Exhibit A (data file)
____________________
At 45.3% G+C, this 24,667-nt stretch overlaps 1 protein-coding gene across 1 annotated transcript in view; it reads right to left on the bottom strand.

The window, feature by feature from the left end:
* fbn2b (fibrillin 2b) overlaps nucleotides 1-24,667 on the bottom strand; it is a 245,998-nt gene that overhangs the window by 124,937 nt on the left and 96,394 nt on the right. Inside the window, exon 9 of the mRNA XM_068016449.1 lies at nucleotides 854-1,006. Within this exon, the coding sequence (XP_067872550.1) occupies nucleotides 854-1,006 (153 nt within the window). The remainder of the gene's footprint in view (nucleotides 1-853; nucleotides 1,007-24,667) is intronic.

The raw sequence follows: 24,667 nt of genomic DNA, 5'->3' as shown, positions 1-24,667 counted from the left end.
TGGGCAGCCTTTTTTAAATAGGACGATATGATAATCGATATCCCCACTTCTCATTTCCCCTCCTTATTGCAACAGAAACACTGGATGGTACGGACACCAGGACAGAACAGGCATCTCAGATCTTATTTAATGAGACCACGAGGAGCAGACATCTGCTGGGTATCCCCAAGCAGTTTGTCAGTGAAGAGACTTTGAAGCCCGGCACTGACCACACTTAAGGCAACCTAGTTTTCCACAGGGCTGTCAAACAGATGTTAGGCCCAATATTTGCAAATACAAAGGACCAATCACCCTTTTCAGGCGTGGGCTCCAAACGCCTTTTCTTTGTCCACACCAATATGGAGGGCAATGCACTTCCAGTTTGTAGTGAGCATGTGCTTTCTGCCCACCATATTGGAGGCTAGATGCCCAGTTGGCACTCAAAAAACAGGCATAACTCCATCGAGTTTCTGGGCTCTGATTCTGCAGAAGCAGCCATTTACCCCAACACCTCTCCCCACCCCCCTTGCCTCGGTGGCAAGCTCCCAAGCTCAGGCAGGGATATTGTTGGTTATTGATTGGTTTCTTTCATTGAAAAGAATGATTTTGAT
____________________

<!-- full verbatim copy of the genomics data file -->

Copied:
At 45.3% G+C, this 24,667-nt stretch overlaps 1 protein-coding gene across 1 annotated transcript in view; it reads right to left on the bottom strand.

The window, feature by feature from the left end:
* fbn2b (fibrillin 2b) overlaps nucleotides 1-24,667 on the bottom strand; it is a 245,998-nt gene that overhangs the window by 124,937 nt on the left and 96,394 nt on the right. Inside the window, exon 9 of the mRNA XM_068016449.1 lies at nucleotides 854-1,006. Within this exon, the coding sequence (XP_067872550.1) occupies nucleotides 854-1,006 (153 nt within the window). The remainder of the gene's footprint in view (nucleotides 1-853; nucleotides 1,007-24,667) is intronic.

The raw sequence follows: 24,667 nt of genomic DNA, 5'->3' as shown, positions 1-24,667 counted from the left end.
TGGGCAGCCTTTTTTAAATAGGACGATATGATAATCGATATCCCCACTTCTCATTTCCCCTCCTTATTGCAACAGAAACACTGGATGGTACGGACACCAGGACAGAACAGGCATCTCAGATCTTATTTAATGAGACCACGAGGAGCAGACATCTGCTGGGTATCCCCAAGCAGTTTGTCAGTGAAGAGACTTTGAAGCCCGGCACTGACCACACTTAAGGCAACCTAGTTTTCCACAGGGCTGTCAAACAGATGTTAGGCCCAATATTTGCAAATACAAAGGACCAATCACCCTTTTCAGGCGTGGGCTCCAAACGCCTTTTCTTTGTCCACACCAATATGGAGGGCAATGCACTTCCAGTTTGTAGTGAGCATGTGCTTTCTGCCCACCATATTGGAGGCTAGATGCCCAGTTGGCACTCAAAAAACAGGCATAACTCCATCGAGTTTCTGGGCTCTGATTCTGCAGAAGCAGCCATTTACCCCAACACCTCTCCCCACCCCCCTTGCCTCGGTGGCAAGCTCCCAAGCTCAGGCAGGGATATTGTTGGTTATTGATTGGTTTCTTTCATTGAAAAGAATGATTTTGAT